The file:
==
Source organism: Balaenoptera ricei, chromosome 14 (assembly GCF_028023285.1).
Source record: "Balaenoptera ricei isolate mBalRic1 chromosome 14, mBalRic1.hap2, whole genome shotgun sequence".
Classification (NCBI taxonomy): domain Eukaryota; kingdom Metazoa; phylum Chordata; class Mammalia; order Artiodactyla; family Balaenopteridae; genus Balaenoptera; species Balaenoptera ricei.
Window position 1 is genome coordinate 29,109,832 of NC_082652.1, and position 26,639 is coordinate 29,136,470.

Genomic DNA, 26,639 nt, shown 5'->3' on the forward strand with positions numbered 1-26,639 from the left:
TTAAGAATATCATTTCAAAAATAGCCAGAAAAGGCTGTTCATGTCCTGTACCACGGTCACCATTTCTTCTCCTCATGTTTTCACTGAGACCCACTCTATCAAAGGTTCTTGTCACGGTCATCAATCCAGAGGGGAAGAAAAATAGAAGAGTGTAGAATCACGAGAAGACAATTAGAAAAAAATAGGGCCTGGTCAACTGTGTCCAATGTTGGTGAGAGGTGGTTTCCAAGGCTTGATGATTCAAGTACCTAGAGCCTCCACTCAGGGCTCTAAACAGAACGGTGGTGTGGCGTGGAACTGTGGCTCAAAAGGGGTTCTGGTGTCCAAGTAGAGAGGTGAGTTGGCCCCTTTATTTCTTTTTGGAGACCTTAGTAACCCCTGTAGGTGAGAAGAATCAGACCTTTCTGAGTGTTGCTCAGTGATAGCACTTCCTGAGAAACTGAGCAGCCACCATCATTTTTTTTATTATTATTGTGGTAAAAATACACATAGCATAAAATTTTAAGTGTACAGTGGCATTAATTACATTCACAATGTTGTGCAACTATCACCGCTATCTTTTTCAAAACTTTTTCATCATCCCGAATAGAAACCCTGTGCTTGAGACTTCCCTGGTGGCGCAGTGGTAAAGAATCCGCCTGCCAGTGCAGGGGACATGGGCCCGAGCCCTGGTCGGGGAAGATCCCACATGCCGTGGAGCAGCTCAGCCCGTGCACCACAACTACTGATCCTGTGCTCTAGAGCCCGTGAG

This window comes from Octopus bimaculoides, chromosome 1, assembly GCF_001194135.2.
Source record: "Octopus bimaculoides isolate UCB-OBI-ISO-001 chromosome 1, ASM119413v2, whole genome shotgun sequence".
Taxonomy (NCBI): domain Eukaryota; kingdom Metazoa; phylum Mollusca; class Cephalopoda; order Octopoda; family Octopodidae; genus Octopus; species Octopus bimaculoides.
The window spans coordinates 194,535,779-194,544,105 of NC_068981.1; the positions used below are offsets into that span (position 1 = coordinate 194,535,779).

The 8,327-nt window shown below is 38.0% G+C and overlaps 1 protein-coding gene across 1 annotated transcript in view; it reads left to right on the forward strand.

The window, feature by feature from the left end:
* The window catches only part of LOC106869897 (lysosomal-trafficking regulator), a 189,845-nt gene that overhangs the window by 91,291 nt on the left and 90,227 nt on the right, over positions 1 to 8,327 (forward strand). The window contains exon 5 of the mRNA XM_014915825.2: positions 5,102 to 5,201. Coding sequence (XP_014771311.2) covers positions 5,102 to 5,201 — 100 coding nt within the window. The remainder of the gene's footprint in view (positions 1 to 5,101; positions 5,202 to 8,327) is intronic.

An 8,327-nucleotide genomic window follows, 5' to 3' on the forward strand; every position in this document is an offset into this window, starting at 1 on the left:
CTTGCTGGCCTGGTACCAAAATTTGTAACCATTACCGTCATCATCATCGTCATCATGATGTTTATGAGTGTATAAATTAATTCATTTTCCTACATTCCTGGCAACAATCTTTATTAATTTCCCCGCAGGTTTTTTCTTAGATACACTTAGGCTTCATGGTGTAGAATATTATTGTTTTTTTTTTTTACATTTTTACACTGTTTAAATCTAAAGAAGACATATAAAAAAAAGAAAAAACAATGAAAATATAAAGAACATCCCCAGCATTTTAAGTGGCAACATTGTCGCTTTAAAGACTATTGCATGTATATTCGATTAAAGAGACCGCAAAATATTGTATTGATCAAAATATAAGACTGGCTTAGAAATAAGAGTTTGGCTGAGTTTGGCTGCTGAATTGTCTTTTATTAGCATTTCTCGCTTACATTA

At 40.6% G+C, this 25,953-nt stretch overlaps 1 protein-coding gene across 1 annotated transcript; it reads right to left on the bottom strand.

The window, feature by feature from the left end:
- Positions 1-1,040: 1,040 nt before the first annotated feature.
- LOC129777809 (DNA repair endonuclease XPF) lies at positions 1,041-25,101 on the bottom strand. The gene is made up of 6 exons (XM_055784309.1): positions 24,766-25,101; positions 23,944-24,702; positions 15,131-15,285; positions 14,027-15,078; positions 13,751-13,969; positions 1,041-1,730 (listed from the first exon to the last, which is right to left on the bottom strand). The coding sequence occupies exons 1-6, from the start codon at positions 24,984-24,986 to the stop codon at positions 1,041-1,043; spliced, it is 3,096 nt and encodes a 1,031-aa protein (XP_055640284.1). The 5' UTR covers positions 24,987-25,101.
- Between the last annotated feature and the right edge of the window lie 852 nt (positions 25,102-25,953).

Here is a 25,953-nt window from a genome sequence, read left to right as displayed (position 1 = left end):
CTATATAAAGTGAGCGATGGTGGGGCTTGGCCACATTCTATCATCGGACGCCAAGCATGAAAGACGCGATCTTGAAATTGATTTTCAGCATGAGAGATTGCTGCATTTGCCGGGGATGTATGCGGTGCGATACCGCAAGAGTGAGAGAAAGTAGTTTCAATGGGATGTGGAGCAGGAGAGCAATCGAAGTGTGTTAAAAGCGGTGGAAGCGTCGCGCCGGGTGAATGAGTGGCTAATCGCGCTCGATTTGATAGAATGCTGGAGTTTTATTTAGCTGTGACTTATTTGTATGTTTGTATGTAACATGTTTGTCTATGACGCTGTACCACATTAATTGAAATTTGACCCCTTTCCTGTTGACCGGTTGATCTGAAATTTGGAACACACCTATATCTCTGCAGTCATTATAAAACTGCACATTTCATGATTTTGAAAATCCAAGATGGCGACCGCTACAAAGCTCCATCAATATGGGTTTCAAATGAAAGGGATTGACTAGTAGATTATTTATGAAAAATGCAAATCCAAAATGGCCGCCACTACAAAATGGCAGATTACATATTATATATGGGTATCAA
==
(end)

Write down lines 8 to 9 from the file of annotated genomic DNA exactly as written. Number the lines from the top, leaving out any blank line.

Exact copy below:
Source record: "Octopus bimaculoides isolate UCB-OBI-ISO-001 chromosome 1, ASM119413v2, whole genome shotgun sequence".
Taxonomy (NCBI): domain Eukaryota; kingdom Metazoa; phylum Mollusca; class Cephalopoda; order Octopoda; family Octopodidae; genus Octopus; species Octopus bimaculoides.